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Unformatted text preview: Introduction To Financial Accounting HKUST Chapter 2 Investing and Financing Decisions and the Balance Sheet ACCT 101 Fall 2010 Allen Huang Chapter Two Slide 1 of 71 Balance Sheet Introduction To Financial Accounting HKUST Chapter Two Slide 2 of 71 Balance Sheet Introduction To Financial Accounting HKUST Chapter Two Slide 3 of 71 Income Statement Introduction To Financial Accounting HKUST Chapter Two Slide 4 of 71 Statement of Stockholders' Equity Introduction To Financial Accounting HKUST Chapter Two Slide 5 of 71 Statement of Cash Flow Introduction To Financial Accounting HKUST Chapter Two Slide 6 of 71 Statement of Cash Flow Introduction To Financial Accounting HKUST Chapter Two Slide 7 of 71 Introduction To Relationship Among the Statements Financial Accounting HKUST MAXIDRIVE CORP. Income Statement For the Year Ended December 31, 2009 (in thousands of dollars) Revenues Sales revenue Expenses Cost of goods sold $ 26,980 Selling, general and administrative 3,624 Research and development 1,982 Interest expense 450 Total expenses Pretax income Income tax expense Net income $ 37,436 Net income from the income statement increases ending retained earnings on the statement of retained earnings. 33,036 $ 4,400 1,100 $ 3 300 3,300 MAXIDRIVE CORP. g Statement of Retained Earnings For the Year Ended December 31, 2009 (in thousands of dollars) Retained earnings, January 1, 2009 $ 6,805 Net income for 2009 3,300 Dividends for 2009 (1,000) Retained earnings, December 31, 2009 $ 9,105 Chapter Two Slide 8 of 71 Relationship Among the Statements MAXIDRIVE CORP. Balance Sheet At December 31, 2009 (in thousands of dollars) Assets Cash C h Accounts receivable Inventories Plant and equipment Land Total assets Liabilities and Stockholders' Equity Liabilities Accounts payable Notes payable Total liabilities Stockholders' Equity Contributed capital Retained earnings Total stockholders' equity Total liabilities and stockholders' equity $ 2,000 9,105 11,105 $ 27,261 $ 7,156 9,000 $ 16 156 16,156 4,895 4 895 5,714 8,517 7,154 981 $ 27,261 $ Introduction To Financial Accounting HKUST Ending retained earnings from the statement of retained earnings is one of the components of stockholders' equity on the balance sheet. MAXIDRIVE CORP. State e t of eta ed a Statement o Retained Earnings gs For the Year Ended December 31, 2009 (in thousands of dollars) Retained earnings, January 1, 2009 $ 6,805 Net income for 2009 3,300 Dividends for 2009 (1,000) Retained earnings, December 31, 2009 $ 9,105 Slide 9 of 71 Chapter Two Introduction To Relationship Among the Statements Financial Accounting HKUST MAXIDRIVE CORP. Balance Sheet At December 31, 2009 (in thousands of dollars) Assets Cash Accounts receivable Inventories Plant and equipment Land Total assets Liabilities and Stockholders' Equity Liabilities Accounts payable Notes payable Total liabilities Stockholders Stockholders' Equity Contributed capital Retained earnings Total stockholders' equity Total liabilities and stockholders' equity $ 2,000 9,105 11,105 $ 27,261 $ 7,156 9,000 $ 16,156 $ 4,895 5,714 8,517 7,154 981 $ 27,261 MAXIDRIVE CORP. Statement of Cash Flows For the Year Ended December 31, 2009 ( (in thousands of dollars) ) Cash flows from operating activities: Cash collected from customers Cash paid to suppliers and employees Cash paid for interest Cash paid for taxes Net cash flow from operating activities Cash flow from investing activities: Cash paid to purchase equipment Net cash flow from investing activities Cash flow from financing activities: Cash received from bank loan Cash paid for dividends Net cash flow from financing activities Net decrease in cash during the year Cash at beginning of the year Cash at end of the year $ $ $ 33,563 (30,854) (450) (1,190) $ 1,069 $ (1,625) (1,625) $ 1,400 (1,000) (1 000) 400 (156) 5,051 4,895 The change in cash on the statement of cash flows added to the beginning of the year balance in cash equals the ending balance in cash on the balance sheet. Chapter Two Slide 10 of 71 Relationship Among the Statements B/S: Assets = Liabilities + Stockholders' Equity Introduction To Financial Accounting HKUST Cash + Other assets = Liab + (Cont. Capital + Retained Earnings) Cash + Other Assets = Liab + (Cont.Capital + RE) SCF: CFO + CFI + CFF = Cash SRE: Beg. RE + NI Dividends = End. RE g RE = NI Dividends I/S: Revenue Expense = Net Income Chapter Two Slide 11 of 71 Chapter Learning Objectives Introduction To Financial Accounting HKUST 1. The conceptual framework relevant to the balance sheet. 2. Identify what constitutes a business transaction and identify common b l balance sheet account titles used in business. h t t titl di b i 3. Apply transaction analysis to simple business transactions in terms of the accounting model Assets = Liabilities + Stockholders' Equity. 4. Determine the impact of business transactions on the balance sheet using two basic tools, journal entries and T-accounts. 5. Identify investing and financing transactions and demonstrate how they are reported on the statement of cash flows. Chapter Two Slide 12 of 71 The Conceptual Framework Introduction To Financial Accounting HKUST Objective of External Financial Reporting To provide useful economic information to external users for d i i f decision making and for assessing future cash flows. ki df i f h fl Qualitative Characteristics Relevancy Reliability Comparability Consistency Elements of Statements Asset Liability Stockholders' Equity Revenue Expense Gain Loss Chapter Two Slide 13 of 71 The Conceptual Framework Introduction To Financial Accounting HKUST Objective of External Financial Reporting To provide useful economic information to external users for d i i f decision making and for assessing future cash flows. ki df i f h fl Qualitative Characteristics Relevancy Reliability Comparability Consistency Primary Characteristics Relevancy: predictive value, feedback value, and timeliness. Reliability: verifiability, representational , y faithfulness, and neutrality. Secondary Characteristics Comparability: across companies. Consistency: over time. Chapter Two Slide 14 of 71 The Conceptual Framework Introduction To Financial Accounting HKUST Objective of External Financial Reporting To provide useful economic information to external users for decision making and for assessing future cash flows. flows Asset: economic resource with probable future benefit. Liability: probable future sacrifices of economic resources. Stockholders' Equity: financing provided by owners and operations. Revenue: increase in assets or settlement of liabilities from ongoing operations. Expense: decrease in assets or increase in liabilities from ongoing operations. Gain: increase in assets or settlement of liabilities from peripheral activities. Loss: decrease in assets or increase in liabilities from peripheral activities. Chapter Two Elements of Statements Asset Liability Stockholders Stockholders' Equity Revenue Expense Gain Loss Slide 15 of 71 The Conceptual Framework Assumptions Introduction To Financial Accounting HKUST Separate entity: Activities of the business are separate from activities of owners. i ii f Continuity: The entity will not go out of business in the near future. Unit-of-measure: Accounting measurements will be in the national monetary unit (i.e., $ in the U.S.). Principle Pi i l Historical cost: Cash equivalent cost given up is the basis for the initial recording of elements. Chapter Two Slide 16 of 71 Business Background Introduction To Financial Accounting HKUST To understand amounts appearing on a company's balance sheet we need to answer these questions: What business activities cause ti iti changes in the balance sheet? How do specific p activities affect each balance? How do companies p keep track of balance sheet amounts? Chapter Two Slide 17 of 71 Nature of Business Transactions Introduction To Financial Accounting HKUST External events exchanges of assets events: and liabilities between the business and one or more other parties. Borrow cash from the bank Chapter Two Slide 18 of 71 Nature of Business Transactions Introduction To Financial Accounting HKUST Internal events not an exchange between events: the business and other parties, but have a direct effect on the accounting entity. Loss due to fire damage. Chapter Two Slide 19 of 71 Accounts Introduction To Financial Accounting HKUST An organized format used by companies to accumulate the dollar effects of transactions. Cash Inventory Equipment Notes Payable Chapter Two Slide 20 of 71 Accounts Introduction To Financial Accounting HKUST An organized format used by companies to accumulate the dollar effects of transactions. While U.S. companies follow GAAP to prepare their financial statements, other countries have significant variations from the accounting and reporting rules of GAAP. Some countries use different account titles from U S companies U.S. companies. Companies also use different account titles. Chapter Two Slide 21 of 71 Typical Account Titles The Balance Sheet Assets A t Cash Short-Term Investment Accounts Receivable Inventory Supplies Prepaid Expenses Long-Term Investments Equipment Buildings Land Intangibles Chapter Two Introduction To Financial Accounting HKUST Liabilities Li biliti Accounts Payable Accrued Expenses Notes Payable Taxes Payable Unearned Revenue Bonds Payable Stockholders' Equity Contributed Capital Retained Earnings Slide 22 of 71 Typical Account Titles The Income Statement Introduction To Financial Accounting HKUST Revenues Sales Revenue Fee Revenue Interest Revenue Rent Revenue Expenses Cost of Goods Sold Wages Expense Rent Expense Interest Expense Depreciation Advertising Expense Ad ti i E Insurance Expense Repair Expense Income Tax Expense Chapter Two Slide 23 of 71 Exercise: E2-3 Classifying Accounts Introduction To Financial Accounting HKUST Polaroid Corporation designs, manufactures, and markets worldwide a variety of products primarily in instant image-recording fields, including instant photographic cameras and films, electronic imaging recording devices, conventional films, and light-polarizing filters and lenses. The following are accounts from a balance sheet for Polaroid: (1) (2) (3) (4) (5) Land Retained Earnings Taxes Payable Prepaid Expenses Contributed Capital (6) Long-Term Investments (7) Machinery and Equipment (8) Accounts Payable (9) Short Term Investments Short-Term (10)Notes Payable (due in 3 years) For each account, indicate whether the account is classified as a current asset (CA), noncurrent asset (NCA), current liability (CL), noncurrent liability (NCL), or stockholders' equity (SE). Chapter Two Slide 24 of 71 Exercise: P2-1 Classifying Accounts Introduction To Financial Accounting HKUST Exxon Mobil Corporation explores, produces, refines, markets, and supplies crude oil, natural gas, and petroleum products in the US and around the world. The following are accounts from a recent balance sheet of Exxon Mobil Corporation: (1) Retained Earnings (2) Note and Loans Payable (Short-term) (3) Materials and Supplies (4) Long-Term Debt (5) Prepaid Taxes and Expenses (6) Patents (an intangible asset) (7) Income Taxes Payable (8) Contributed Capital (9) Property, Plant and Equipment (10) Notes and Accounts Receivable (short-term) (11) Cash and Cash Equivalents (12) Accounts Payable (13) Investments (long-term) (14) Crude Oil Products and Merchandise For each account, indicate whether the account is classified as a current asset (CA), noncurrent asset (NCA), current liability (CL), noncurrent liability (NCL), or stockholders' equity (SE). Chapter Two Slide 25 of 71 Principles of Transaction Analysis Introduction To Financial Accounting HKUST Every transaction affects at least two accounts (duality of effects). f ff t ) The accounting equation must remain in balance after/for each transaction. A A= L + SE A = L + SE Chapter Two Slide 26 of 71 Duality of Effects Introduction To Financial Accounting HKUST Most transactions with external parties involve an exchange where the business entity both gives up something and receives something in return. Chapter Two Slide 27 of 71 Transaction Analysis Process Accounts and effects Introduction To Financial Accounting HKUST 1. Identify the accounts affected and classify y y them by type of account (A, L, SE). 2. Determine the direction of the effect (increase or decrease) on each account. Balancing 3. Verify that the accounting equation (A = L + SE) remains in balance. Chapter Two Slide 28 of 71 Balancing the Accounting Equation Introduction To Financial Accounting HKUST Let s Let's see how we keep the accounting equation in balance for Papa John's. All amounts are in thousands of dollars. Chapter Two Slide 29 of 71 Introduction To Financial Accounting HKUST Papa John's issues $2,000 of additional common stock to new investors for cash. Identify & Classify the Accounts Determine the Direction of the Effect Chapter Two Slide 30 of 71 Introduction To Financial Accounting HKUST Papa John's issues $2,000 of additional common stock to new investors for cash. Cash (a) Investments Equip. Notes Receivable Notes Payable Contributed Capital Retained Earnings Effect = A= L + SE Chapter Two Slide 31 of 71 Introduction To Financial Accounting HKUST The company borrows $6,000 from the local bank, signing a three-year note. Identify & Classify the Accounts Determine the Direction of the Effect Chapter Two Slide 32 of 71 Introduction To Financial Accounting HKUST The company borrows $6,000 from the local bank, signing a three-year note. Cash (a) (b) Investments Equip. Notes Receivable Notes Payable Contributed Capital Retained Earnings Effect A= L + SE Chapter Two Slide 33 of 71 Introduction To Financial Accounting HKUST Papa John's purchases $10,000 of new equipment, paying $2,000 in cash and signing a two-year note payable for the rest. Identify & Classify the Accounts Determine the Direction of the Effect Chapter Two Slide 34 of 71 Introduction To Financial Accounting HKUST Papa John's purchases $10,000 of new equipment, paying $2,000 in cash and signing a two-year note payable for the rest. Cash (a) (b) (c) Investments Equip. Notes Receivable Notes Payable Contributed Capital Retained Earnings Effect A= L + SE Chapter Two Slide 35 of 71 Introduction To Financial Accounting HKUST Papa John's lends $3,000 to new franchisees who sign five-year notes agreeing to repay the loan. Identify & Classify the Accounts Determine the Direction of the Effect Chapter Two Slide 36 of 71 Introduction To Financial Accounting HKUST Papa John's lends $3,000 to new franchisees who sign five-year notes agreeing to repay the loan. Cash (a) (b) (c) (d) Investments Equip. Notes Receivable Notes Payable Contributed Capital Retained Earnings Effect A= L + SE Chapter Two Slide 37 of 71 Introduction To Financial Accounting HKUST Papa John's purchases $1,000 of stock in other companies as an investment. Identify & Classify the Accounts Determine the Direction of the Effect Chapter Two Slide 38 of 71 Introduction To Financial Accounting HKUST Papa John's purchases $1,000 of stock in other companies as an investment. Cash (a) (b) (c) (d) (e) Effect Investments Equip. Notes Receivable Notes Payable Contributed Capital Retained Earnings A= L + SE Chapter Two Slide 39 of 71 Introduction To Financial Accounting HKUST Papa John's board of directors declares and pays $3,000 in dividends to shareholders. Identify & Classify the Accounts Determine the Direction of the Effect Chapter Two Slide 40 of 71 Introduction To Financial Accounting HKUST Papa John's board of directors declares and pays $3,000 in dividends to shareholders. Cash (a) (b) (c) (d) (e) (f) Effect Investments Equip. Notes Receivable Notes Payable Contributed Capital Retained Earnings A= L + SE Chapter Two Slide 41 of 71 Exercise: P2-2 Transaction Analysis Introduction To Financial Accounting HKUST Cornell Home Healthcare Services has the following summarized events occurred during 2011. Identify which accounts are affected, classify them by the type of account and determine the direction of the effect. a. b. Sold 9,000 additional shares of stock to the original organizers for a total of $90,000 cash. Purchased a building for $60,000, equipment for $15,000, and four acres of land for $14,000; paid $9,000 in cash and signed a note for the balance (due in 15 years). (Hint: Five different accounts are affected.) Purchased short-term investments for $18,000 cash. One stockholder reported to the company that 300 shares of his Cornell stock had been sold and transferred to another stock holder for $3,000 cash. Lend one of the shareholders $5,000 for moving costs, receiving a signed six-month note from the shareholder. Sold one acre of land acquired in (b) for $3,500 cash to another company. c. d. e. f. Chapter Two Slide 42 of 71 How Do Companies Keep Track of Account Balances? Introduction To Financial Accounting HKUST Journal entries T-accounts Chapter Two Slide 43 of 71 Direction of Transaction Effects Introduction To Financial Accounting HKUST A T-account is a tool used to represent an account. Account Name Left L ft Right Ri ht Chapter Two Slide 44 of 71 Direction of Transaction Effects The left side of the T account T-account is always the debit side. Introduction To Financial Accounting HKUST The right side of the T-account is always the credit side. Account Name Left Debit Right Credit Chapter Two Slide 45 of 71 Direction of Transaction Effects Introduction To Financial Accounting HKUST For Assets: DR = Left = Increase; Assetaccounts increase on the DR (LEFT) side; they normally have debit balances. CR = Right = Decrease Liab For Liab and SE: increase on= Increase; and SE accounts CR = Right the CR (RIGHT) side; they normally have credit balances. DR = Left = Decrease Chapter Two Slide 46 of 71 The Debit-Credit Framework Introduction To Financial Accounting HKUST Debits and credits affect the Balance Sheet Model as follows: A = L + SE ASSETS Debit Credit for for Increase Decrease LIABILITIES Debit Credit for for Decrease Increase EQUITIES Debit Credit for for Decrease Increase The normal balance of an account is on the increase side. Chapter Two Slide 47 of 71 The Debit-Credit Framework Introduction To Financial Accounting HKUST A = L + SE S ASSETS Debit Credit for for Increase Decrease LIABILITIES Debit Credit for for Decrease Increase EQUITIES Debit Credit for for Decrease Increase RE = NI - Dividend Remember that Stockholders' Equity includes Contributed Capital and Retained Earnings. Chapter Two Slide 48 of 71 Double-Entry Bookkeeping Assets + DR Normal Balance Introduction To Financial Accounting HKUST Liabilities Shareholders' Equity - DR + CR Normal Balance - CR - DR + CR Normal Balance Contributed Capital - DR + CR Normal Balance Retained Earnings - DR + CR Normal Balance Expenses + DR Normal Balance Chapter Two Revenues - DR + CR Normal Balance Slide 49 of 71 - CR Double-Entry Bookkeeping Introduction To Financial Accounting HKUST Debit Increase Assets Expenses Credit Liabilities Stockholders' Equity Revenue Decrease Liabilities Assets Stockholders' Equity Expenses Revenue Chapter Two Slide 50 of 71 Transaction Analysis Introduction To Financial Accounting HKUST Balance check: A = L + SE remains balance for each transaction. (I.e. A = L + SE) Equality check: Total Debits = Total Credits for each transaction. +A -L -SE L SE +Exp -Rev = -A +L A -Exp +SE +Rev Chapter Two Slide 51 of 71 Analytical Tool: The Journal Entry Introduction To Financial Accounting HKUST A journal entry might look like this: GENERAL JOURNAL Date Account Titles and Explanation Jan. 1 Cash Contributed Capital Posted Ref. Debit 20,000 Page 1 Credit 20,000 Chapter Two Slide 52 of 71 Analytical Tool: The Journal Entry Introduction To Financial Accounting HKUST Provide a reference date for each transaction. Debits are written first. GENERAL JOURNAL Date Account Titles and Explanation Jan. 1 Cash Contributed Capital Posted Ref. Debit 20,000 Page 1 Credit 20,000 Credits are indented and written after debits. Total debits must equal total credits. Chapter Two Slide 53 of 71 The Journal Entry (date) Introduction To Financial Accounting HKUST PPE (+A).............................................10,000 Cash (A).............................................2,000 Notes payable (+L)................................8,000 Check: A = L + SE (i.e. A = L + SE) (10,000 2,000) = 8,000 + 0 T t l Debits = Total Credits Total D bit T t l C dit 10,000 = (2,000 + 8,000) Chapter Two Slide 54 of 71 Analytical Tool: The T-Account Introduction To Financial Accounting HKUST After journal entries are prepared, the accountant p posts (transfers) the dollar amounts to each account ( ) that was affected by the transaction. GENERAL JOURNAL Posted Date Account Titles and Explanation Ref. Ja Jan. 1 Cash Cas Contributed Capital Debit 20,000 0,000 Page 1 Credit 20,000 Post Ledger Chapter Two Slide 55 of 71 The T-Account Introduction To Financial Accounting HKUST Chapter Two Slide 56 of 71 Transaction Analysis Illustrated Introduction To Financial Accounting HKUST Let's prepare some journal entries for Papa John's and p post them to the ledger. Chapter Two Slide 57 of 71 Introduction To Financial Accounting HKUST Papa John's issues $2,000 of additional common stock to new investors for cash. GENERAL JOURNAL Date Posted Account Titles and Explanation Ref. Debit Page 1 Credit Beg. Bal. Cash 6,000 Contributed Capital 1,000 Beg. Bal. Chapter Two Slide 58 of 71 Introduction To Financial Accounting HKUST The company borrows $6,000 from the local bank, signing a one-year note. GENERAL JOURNAL Date Account Titles and Explanation Posted Ref. Debit Page 1 Credit Beg. Bal. Cash 6,000 Notes Payable 146,000 Beg. Bal. Chapter Two Slide 59 of 71 Introduction To Financial Accounting HKUST Papa John's purchases $10,000 of new equipment, paying $2,000 in cash and signing a two-year note payable for the rest rest. GENERAL JOURNAL Date Page 1 Debit Debit 10,000 Credit Credit 2,000 8,000 Posted Posted Account Titles and Explanation Ref. Account Titles and Explanation Ref. Equipment q p Cash Notes Payable Let's see how to post this entry . . . Chapter Two Slide 60 of 71 Introduction To Financial Accounting HKUST Papa John's purchases $10,000 of new equipment, paying $2,000 in cash and signing a two-year note payable for the rest rest. Beg. Bal. Equipment 246,000 Beg. Bal. Cash C h 6,000 Notes Payable N t P bl 146,000 Beg. Bal. Chapter Two Slide 61 of 71 The Accounting Cycle Introduction To Financial Accounting HKUST During the period: Analyze transactions. Record journal entries in the general journal. Post amounts to the general ledger. Close revenues, gains, expenses and losses to retained earnings. End of the period: Adjust revenues and expenses and related balance sheet accounts. Prepare a complete set of financial statements. Disseminate statements to users. Chapter Two Slide 62 of 71 Balance Sheet Preparation Introduction To Financial Accounting HKUST It is possible to prepare a balance sheet at any point in time from the balances in the accounts. accounts Chapter Two Slide 63 of 71 P2-5 Dell Inc. Balance Sheet at February 3, 2006 (dollars in millions) Assets Current assets Cash Short-term investment Receivables and other assets Inventories Other Noncurrent assets Property, plant and equipment Long-term investments Other noncurrent assets Total assets Liabilities and Stockholders' Equity Current liabilities Accounts payable Other short-term obligations Long-term liabilities Stockholders' equity Contributed capital Retained earnings Total stockholders' equity and liabilities Introduction To Financial Accounting HKUST $7,042 2,016 5,452 576 2,620 17,706 2,005 2,691 707 $23,109 $9,840 6,087 15,927 3,053 284 3,845 $23,109 Slide 64 of 71 Chapter Two Exercise: P2-5 Introduction To Financial Accounting HKUST Dell, headquarter in Austin, Texas, is the global leader in selling computer products and services. Assume that the following transactions (in millions of dollars) occurred during the remainder of 2006 (ending on January 28, 2007) a. Issued additional shares of stock for $200 in cash. b. Borrowed $30 from banks due in two years. c. Purchased additional investments for $13,000 cash; one fifth were long term and the rest were short term. d. Purchased property, plant and equipment; paid $875 in cash and $1,410 with additional long-term bank loans long term loans. e. Lent $250 to affiliates (categorized as Receivables and other assets), who signed a six-month note. f. Sold short-term investments costing $10,000 for $10,000 cash. g. Dell does not actually pay dividends,; it reinvests its earnings into the company for growth purposes. Assume instead for this problem that Dell declared and paid $52 in dividends during 2006. Chapter Two Slide 65 of 71 Exercise: P2-5 Introduction To Financial Accounting HKUST 1. Prepare a journal entry for each transaction. 2. Create T-accounts for each balance sheet account and include the February 3, 2006 balances. Post each journal entry to the appropriate T-accounts. 3. Prepare a balance sheet from the T-account ending balance for Dell at January 28 2007 based on these 28, 2007, transactions. Chapter Two Slide 66 of 71 Focus on Cash Flows Introduction To Financial Accounting HKUST Operating activities (Covered in the next chapter.) Investing Activities I ti A ti iti Purchasing long-term assets and investments for cash Selling long-term assets and investments for cash Lending cash to others Receiving principal payments on loans made to others Financing Activities Borrowing cash from banks Repaying the principal on borrowings from banks Issuing stock for cash Repurchasing stock with cash Paying cash dividends + + + + Chapter Two Slide 67 of 71 ...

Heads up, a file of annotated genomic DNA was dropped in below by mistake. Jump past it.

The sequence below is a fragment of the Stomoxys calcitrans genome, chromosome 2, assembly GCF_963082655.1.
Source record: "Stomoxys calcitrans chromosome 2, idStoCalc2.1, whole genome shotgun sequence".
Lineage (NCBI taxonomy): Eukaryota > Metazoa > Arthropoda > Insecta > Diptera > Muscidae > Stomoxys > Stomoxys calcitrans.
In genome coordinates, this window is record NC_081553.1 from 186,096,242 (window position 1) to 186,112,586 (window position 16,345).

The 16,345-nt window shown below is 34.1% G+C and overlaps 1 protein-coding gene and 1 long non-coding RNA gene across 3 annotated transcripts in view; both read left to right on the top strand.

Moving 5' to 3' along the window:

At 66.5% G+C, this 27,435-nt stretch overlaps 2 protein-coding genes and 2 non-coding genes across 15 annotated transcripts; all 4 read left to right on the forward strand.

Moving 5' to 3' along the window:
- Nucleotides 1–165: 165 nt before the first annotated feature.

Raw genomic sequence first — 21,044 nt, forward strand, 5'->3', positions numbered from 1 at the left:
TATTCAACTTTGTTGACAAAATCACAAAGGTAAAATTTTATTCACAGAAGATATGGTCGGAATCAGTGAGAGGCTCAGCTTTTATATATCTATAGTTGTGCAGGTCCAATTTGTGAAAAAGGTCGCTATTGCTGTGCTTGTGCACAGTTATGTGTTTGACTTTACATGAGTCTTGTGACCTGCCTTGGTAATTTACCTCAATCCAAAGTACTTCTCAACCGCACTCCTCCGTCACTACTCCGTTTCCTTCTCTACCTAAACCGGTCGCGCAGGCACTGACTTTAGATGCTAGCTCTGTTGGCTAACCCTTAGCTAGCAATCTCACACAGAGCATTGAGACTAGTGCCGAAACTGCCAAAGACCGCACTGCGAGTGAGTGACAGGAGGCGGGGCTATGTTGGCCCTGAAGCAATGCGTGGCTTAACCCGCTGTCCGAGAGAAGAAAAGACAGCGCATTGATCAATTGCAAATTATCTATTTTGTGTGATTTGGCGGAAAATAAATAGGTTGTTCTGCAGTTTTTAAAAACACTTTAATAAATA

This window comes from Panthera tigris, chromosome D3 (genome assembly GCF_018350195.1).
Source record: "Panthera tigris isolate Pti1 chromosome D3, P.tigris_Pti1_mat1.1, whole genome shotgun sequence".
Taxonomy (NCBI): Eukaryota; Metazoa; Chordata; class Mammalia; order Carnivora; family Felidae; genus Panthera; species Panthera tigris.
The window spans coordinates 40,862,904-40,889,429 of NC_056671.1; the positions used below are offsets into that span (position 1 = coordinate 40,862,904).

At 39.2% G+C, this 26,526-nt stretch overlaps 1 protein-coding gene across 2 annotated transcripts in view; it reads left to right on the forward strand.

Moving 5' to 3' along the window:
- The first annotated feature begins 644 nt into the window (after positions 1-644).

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This note was uploaded on 02/13/2012 for the course ACCT 101 taught by Professor Na during the Fall '10 term at HKUST.